Of course it's a transmitter, it's generating radio frequency energy deliberately on its output pins. The only part of the equation missing is an aerial, and your mains circuit provides that. How long would it take them to jump on pirate radio stations if they weren't using an aerial, but were wiring their transmitter to a bit of pipe.

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Anonymous Coward

Re: Where do they get the idea that PLT isn't a radio transmitter

Of course it's not a transmitter, it has no licence to transmit, and a licence is required to transmit in the frequencies in question.

Therefore it cannot be a transmitter.

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Re: Where do they get the idea that PLT isn't a radio transmitter

So pirate radio, which doesn't have a license, isn't using transmitters because what they have isn't licensed? Sounds like bureaucracy gone mad.

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Anonymous Coward

Re: Sounds like bureaucracy gone mad

Sounds like barrack-room lawyer-reasoning gone mad

fixed

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Re: Where do they get the idea that PLT isn't a radio transmitter

PLT puts out high frequencies onto copper cables. Funnily enough copper cables are great antennas. PLT hence transmits when the copper cable it is running on is unscreened ( the vast majority of mains electric cables).

whether or not it has a licence to transmit doesn't make any difference to the fact it is still transmitting, and more importantly interfering.

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Anonymous Coward

Even if notching sorts the amateur radio folks

Even if notching is done right and does somewhat reduce the interference on the licenced for amateur use bands, such notching does little to remedy the wideband RF interference which (if allowed to continue) will knacker the performance of high speed DSL (which is short wave radio down a telephone line).

Such knackeration will be near impossible to diagnose, especially once widespread. Therefore DSL will increasingly become yesterday's technology.

Sadly the small "save our DSL" part of BT that knows about this is overruled by the more visible (because directly revenue generating?) part of BT that sees PLT as a vital part of the BT Vision product range. Give them five or ten years and the situation will be reversed, the DSL folks will be saying "we told you so".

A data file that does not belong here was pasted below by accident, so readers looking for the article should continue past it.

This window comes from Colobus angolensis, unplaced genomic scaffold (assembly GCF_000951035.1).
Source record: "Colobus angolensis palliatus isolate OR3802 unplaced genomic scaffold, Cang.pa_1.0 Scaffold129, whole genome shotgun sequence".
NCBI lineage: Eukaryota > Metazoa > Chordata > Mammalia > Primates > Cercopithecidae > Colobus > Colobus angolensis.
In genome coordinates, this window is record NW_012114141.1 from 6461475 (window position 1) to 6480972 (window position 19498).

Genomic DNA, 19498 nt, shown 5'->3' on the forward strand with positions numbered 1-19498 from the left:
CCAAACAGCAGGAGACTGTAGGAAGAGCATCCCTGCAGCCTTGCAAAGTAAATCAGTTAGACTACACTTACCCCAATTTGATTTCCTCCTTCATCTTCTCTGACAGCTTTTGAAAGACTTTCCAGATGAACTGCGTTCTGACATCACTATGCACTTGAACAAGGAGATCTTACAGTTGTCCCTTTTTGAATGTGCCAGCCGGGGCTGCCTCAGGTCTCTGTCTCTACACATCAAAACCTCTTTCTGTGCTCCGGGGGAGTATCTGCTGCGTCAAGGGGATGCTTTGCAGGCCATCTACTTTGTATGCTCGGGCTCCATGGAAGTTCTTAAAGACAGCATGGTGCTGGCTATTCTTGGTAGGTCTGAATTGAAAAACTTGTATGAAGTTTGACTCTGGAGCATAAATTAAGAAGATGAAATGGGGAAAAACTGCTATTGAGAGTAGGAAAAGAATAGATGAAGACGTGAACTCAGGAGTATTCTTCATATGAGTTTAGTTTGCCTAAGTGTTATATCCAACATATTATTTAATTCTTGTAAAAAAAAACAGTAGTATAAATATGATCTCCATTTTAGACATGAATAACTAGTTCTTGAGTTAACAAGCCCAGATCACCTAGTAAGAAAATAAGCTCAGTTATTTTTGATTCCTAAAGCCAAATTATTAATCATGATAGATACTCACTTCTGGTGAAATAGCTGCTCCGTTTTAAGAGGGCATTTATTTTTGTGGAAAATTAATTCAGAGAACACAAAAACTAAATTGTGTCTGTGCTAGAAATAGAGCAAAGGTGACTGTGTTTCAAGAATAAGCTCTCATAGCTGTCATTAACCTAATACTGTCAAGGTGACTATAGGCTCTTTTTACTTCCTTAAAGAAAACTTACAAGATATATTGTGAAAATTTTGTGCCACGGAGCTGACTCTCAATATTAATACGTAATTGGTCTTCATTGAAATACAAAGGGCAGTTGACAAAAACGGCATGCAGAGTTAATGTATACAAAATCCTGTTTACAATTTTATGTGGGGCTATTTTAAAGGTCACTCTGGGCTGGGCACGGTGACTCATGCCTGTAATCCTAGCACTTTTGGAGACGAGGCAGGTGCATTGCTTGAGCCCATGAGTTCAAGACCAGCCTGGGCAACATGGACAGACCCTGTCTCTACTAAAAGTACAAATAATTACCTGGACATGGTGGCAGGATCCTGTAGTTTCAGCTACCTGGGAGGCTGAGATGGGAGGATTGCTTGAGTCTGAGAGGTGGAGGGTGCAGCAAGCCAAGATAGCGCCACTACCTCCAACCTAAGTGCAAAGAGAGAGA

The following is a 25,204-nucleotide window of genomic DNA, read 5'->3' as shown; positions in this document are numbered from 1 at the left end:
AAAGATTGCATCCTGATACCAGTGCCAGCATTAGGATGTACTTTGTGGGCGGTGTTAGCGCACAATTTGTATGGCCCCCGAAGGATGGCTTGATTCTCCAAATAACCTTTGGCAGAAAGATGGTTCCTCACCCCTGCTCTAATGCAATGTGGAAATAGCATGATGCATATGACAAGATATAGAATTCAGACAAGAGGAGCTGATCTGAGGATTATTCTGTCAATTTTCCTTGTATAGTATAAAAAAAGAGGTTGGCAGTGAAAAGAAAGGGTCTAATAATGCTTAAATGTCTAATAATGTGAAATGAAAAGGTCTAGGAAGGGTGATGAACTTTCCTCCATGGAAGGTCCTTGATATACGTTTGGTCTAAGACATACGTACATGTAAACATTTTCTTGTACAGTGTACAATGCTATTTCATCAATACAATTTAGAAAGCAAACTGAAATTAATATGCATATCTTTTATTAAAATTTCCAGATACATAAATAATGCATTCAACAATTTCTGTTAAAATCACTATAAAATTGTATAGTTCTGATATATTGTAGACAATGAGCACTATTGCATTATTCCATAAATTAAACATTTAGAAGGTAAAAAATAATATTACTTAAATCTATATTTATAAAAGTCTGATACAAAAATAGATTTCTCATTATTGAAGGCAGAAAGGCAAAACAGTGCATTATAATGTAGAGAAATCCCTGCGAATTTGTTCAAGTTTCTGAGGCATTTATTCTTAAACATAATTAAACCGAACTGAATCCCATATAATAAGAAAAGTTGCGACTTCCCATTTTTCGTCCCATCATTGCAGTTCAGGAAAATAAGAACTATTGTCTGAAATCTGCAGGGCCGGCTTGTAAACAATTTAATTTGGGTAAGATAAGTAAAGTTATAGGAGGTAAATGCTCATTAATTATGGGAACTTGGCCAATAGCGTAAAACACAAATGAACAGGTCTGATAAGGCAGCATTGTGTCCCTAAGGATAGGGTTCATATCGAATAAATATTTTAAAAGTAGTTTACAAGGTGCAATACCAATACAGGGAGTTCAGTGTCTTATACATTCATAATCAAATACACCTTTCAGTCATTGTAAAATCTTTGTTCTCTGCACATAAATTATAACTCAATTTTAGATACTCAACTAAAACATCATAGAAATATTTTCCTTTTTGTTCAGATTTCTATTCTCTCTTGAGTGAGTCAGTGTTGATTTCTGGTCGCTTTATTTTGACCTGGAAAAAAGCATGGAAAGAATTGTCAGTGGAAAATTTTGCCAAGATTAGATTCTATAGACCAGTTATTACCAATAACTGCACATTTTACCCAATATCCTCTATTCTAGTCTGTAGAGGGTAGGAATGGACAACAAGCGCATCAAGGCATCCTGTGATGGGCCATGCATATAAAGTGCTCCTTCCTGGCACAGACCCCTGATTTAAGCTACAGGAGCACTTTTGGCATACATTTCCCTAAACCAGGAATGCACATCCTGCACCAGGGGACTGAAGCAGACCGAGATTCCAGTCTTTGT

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Re: Even if notching sorts the amateur radio folks

So in a while when data rate go up, they hit FM broadcasting, Air Traffic Control, PMR, DAB and finally they cause problems with DTT. Then it'll be noticed, but possibly too late.

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Anonymous Coward

Re: Even if notching sorts the amateur radio folks

Our view of BT (openreach) evidently differs...

I see it as BT charge per _connection_, not based on the quality of the connection, so if the line is degraded they still get paid the same amount but have less backhaul overheads... a win-win situation for them and screw the customer!

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Headmaster

A pedant gets grumpy

" ...Chair of the committee defining the standard refutes that, ..."

Am I the only one who is annoyed by seeing the word 'refute' used to actually mean 'deny' or 'disagrees with'?

"...and in many homes the wiring is sufficiently shielded that no interference is generated ..."

Really? I must be living in an old-standard house, as is everybody I know. Where can I find samples of shielded domestic mains power cable?

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Re: A pedant gets grumpy

Absolutely agree. They only say 'refute' because it sounds stronger than 'deny'. Which it is, when used correctly.

As for shielded mains cable that is in the new generation of British housing with larger rooms and modern insulation spec ... oh, wait...

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Anonymous Coward

"Where can I find samples of shielded domestic mains power cable?"

Anywhere that hasn't been rewired since the days of lead-cased mains cable? When was that, fifty years ago, maybe more?

Can't think of any other reason. Even if the cable is in conduit, which is rare in UK domestic premises, it'll likely be plastic.

So any premises with screened mains cable likely has unsafe wiring and needs a rewire?

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Re: "Where can I find samples of shielded domestic mains power cable?"

Actually, you can buy it. It's called "mineral insulated" cable (or Pyro, from one of its trade names, as it's sold to be fireproof). It looks like copper water pipe, it costs an arm and a leg, and not all electricians are competent to install it, because there must be very good earth continuity between its copper outer and the metal pattress box.

However, as a licensed amateur, I would have no objection to PLT, were a competent regulator to mandate the use of Pyro in every installation, and the monitoring of its emissions.